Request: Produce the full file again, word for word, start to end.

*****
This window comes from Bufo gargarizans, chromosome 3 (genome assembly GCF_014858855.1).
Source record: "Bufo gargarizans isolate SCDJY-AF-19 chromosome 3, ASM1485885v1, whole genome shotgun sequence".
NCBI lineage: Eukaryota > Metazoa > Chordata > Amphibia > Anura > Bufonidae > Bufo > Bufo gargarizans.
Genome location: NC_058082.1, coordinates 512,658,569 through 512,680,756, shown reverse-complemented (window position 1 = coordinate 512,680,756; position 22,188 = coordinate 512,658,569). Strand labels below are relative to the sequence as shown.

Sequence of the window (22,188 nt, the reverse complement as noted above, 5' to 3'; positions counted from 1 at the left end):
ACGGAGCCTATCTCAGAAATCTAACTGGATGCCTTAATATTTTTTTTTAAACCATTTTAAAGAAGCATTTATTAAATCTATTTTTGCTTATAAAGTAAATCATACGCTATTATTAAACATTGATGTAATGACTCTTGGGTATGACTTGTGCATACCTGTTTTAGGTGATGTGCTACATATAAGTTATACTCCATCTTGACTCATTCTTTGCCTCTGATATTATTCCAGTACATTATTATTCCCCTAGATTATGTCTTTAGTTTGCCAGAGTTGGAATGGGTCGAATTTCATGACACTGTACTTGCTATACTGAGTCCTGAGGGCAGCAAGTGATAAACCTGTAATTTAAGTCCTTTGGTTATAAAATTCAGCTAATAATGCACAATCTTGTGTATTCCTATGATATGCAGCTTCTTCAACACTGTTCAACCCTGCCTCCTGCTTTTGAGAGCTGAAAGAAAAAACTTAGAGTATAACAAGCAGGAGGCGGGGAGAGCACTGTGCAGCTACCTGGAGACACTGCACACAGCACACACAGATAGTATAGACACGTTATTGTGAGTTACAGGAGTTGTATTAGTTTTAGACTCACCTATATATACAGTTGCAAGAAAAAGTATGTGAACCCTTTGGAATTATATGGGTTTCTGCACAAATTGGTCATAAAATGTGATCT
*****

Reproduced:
This window comes from Bufo gargarizans, chromosome 3 (genome assembly GCF_014858855.1).
Source record: "Bufo gargarizans isolate SCDJY-AF-19 chromosome 3, ASM1485885v1, whole genome shotgun sequence".
NCBI lineage: Eukaryota > Metazoa > Chordata > Amphibia > Anura > Bufonidae > Bufo > Bufo gargarizans.
Genome location: NC_058082.1, coordinates 512,658,569 through 512,680,756, shown reverse-complemented (window position 1 = coordinate 512,680,756; position 22,188 = coordinate 512,658,569). Strand labels below are relative to the sequence as shown.

Sequence of the window (22,188 nt, the reverse complement as noted above, 5' to 3'; positions counted from 1 at the left end):
ACGGAGCCTATCTCAGAAATCTAACTGGATGCCTTAATATTTTTTTTTAAACCATTTTAAAGAAGCATTTATTAAATCTATTTTTGCTTATAAAGTAAATCATACGCTATTATTAAACATTGATGTAATGACTCTTGGGTATGACTTGTGCATACCTGTTTTAGGTGATGTGCTACATATAAGTTATACTCCATCTTGACTCATTCTTTGCCTCTGATATTATTCCAGTACATTATTATTCCCCTAGATTATGTCTTTAGTTTGCCAGAGTTGGAATGGGTCGAATTTCATGACACTGTACTTGCTATACTGAGTCCTGAGGGCAGCAAGTGATAAACCTGTAATTTAAGTCCTTTGGTTATAAAATTCAGCTAATAATGCACAATCTTGTGTATTCCTATGATATGCAGCTTCTTCAACACTGTTCAACCCTGCCTCCTGCTTTTGAGAGCTGAAAGAAAAAACTTAGAGTATAACAAGCAGGAGGCGGGGAGAGCACTGTGCAGCTACCTGGAGACACTGCACACAGCACACACAGATAGTATAGACACGTTATTGTGAGTTACAGGAGTTGTATTAGTTTTAGACTCACCTATATATACAGTTGCAAGAAAAAGTATGTGAACCCTTTGGAATTATATGGGTTTCTGCACAAATTGGTCATAAAATGTGATCT